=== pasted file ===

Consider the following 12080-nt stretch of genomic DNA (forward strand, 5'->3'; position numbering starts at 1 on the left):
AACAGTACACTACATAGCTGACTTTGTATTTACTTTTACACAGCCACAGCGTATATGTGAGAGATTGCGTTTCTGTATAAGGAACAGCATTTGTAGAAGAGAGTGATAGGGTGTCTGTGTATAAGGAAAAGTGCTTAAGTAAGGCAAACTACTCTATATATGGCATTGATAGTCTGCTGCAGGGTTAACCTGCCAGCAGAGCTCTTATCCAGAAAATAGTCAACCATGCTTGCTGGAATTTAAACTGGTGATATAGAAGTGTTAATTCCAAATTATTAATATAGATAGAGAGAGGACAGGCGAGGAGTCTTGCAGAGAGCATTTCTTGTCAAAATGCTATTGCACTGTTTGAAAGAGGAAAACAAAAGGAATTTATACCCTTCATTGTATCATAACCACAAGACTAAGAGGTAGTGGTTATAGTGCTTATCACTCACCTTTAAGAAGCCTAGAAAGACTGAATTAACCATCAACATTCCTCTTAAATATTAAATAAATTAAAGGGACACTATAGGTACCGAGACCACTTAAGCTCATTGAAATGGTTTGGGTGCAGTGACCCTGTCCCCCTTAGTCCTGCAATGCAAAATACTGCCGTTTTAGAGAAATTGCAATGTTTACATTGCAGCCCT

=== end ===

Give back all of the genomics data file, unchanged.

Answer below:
Consider the following 12080-nt stretch of genomic DNA (forward strand, 5'->3'; position numbering starts at 1 on the left):
AACAGTACACTACATAGCTGACTTTGTATTTACTTTTACACAGCCACAGCGTATATGTGAGAGATTGCGTTTCTGTATAAGGAACAGCATTTGTAGAAGAGAGTGATAGGGTGTCTGTGTATAAGGAAAAGTGCTTAAGTAAGGCAAACTACTCTATATATGGCATTGATAGTCTGCTGCAGGGTTAACCTGCCAGCAGAGCTCTTATCCAGAAAATAGTCAACCATGCTTGCTGGAATTTAAACTGGTGATATAGAAGTGTTAATTCCAAATTATTAATATAGATAGAGAGAGGACAGGCGAGGAGTCTTGCAGAGAGCATTTCTTGTCAAAATGCTATTGCACTGTTTGAAAGAGGAAAACAAAAGGAATTTATACCCTTCATTGTATCATAACCACAAGACTAAGAGGTAGTGGTTATAGTGCTTATCACTCACCTTTAAGAAGCCTAGAAAGACTGAATTAACCATCAACATTCCTCTTAAATATTAAATAAATTAAAGGGACACTATAGGTACCGAGACCACTTAAGCTCATTGAAATGGTTTGGGTGCAGTGACCCTGTCCCCCTTAGTCCTGCAATGCAAAATACTGCCGTTTTAGAGAAATTGCAATGTTTACATTGCAGCCCT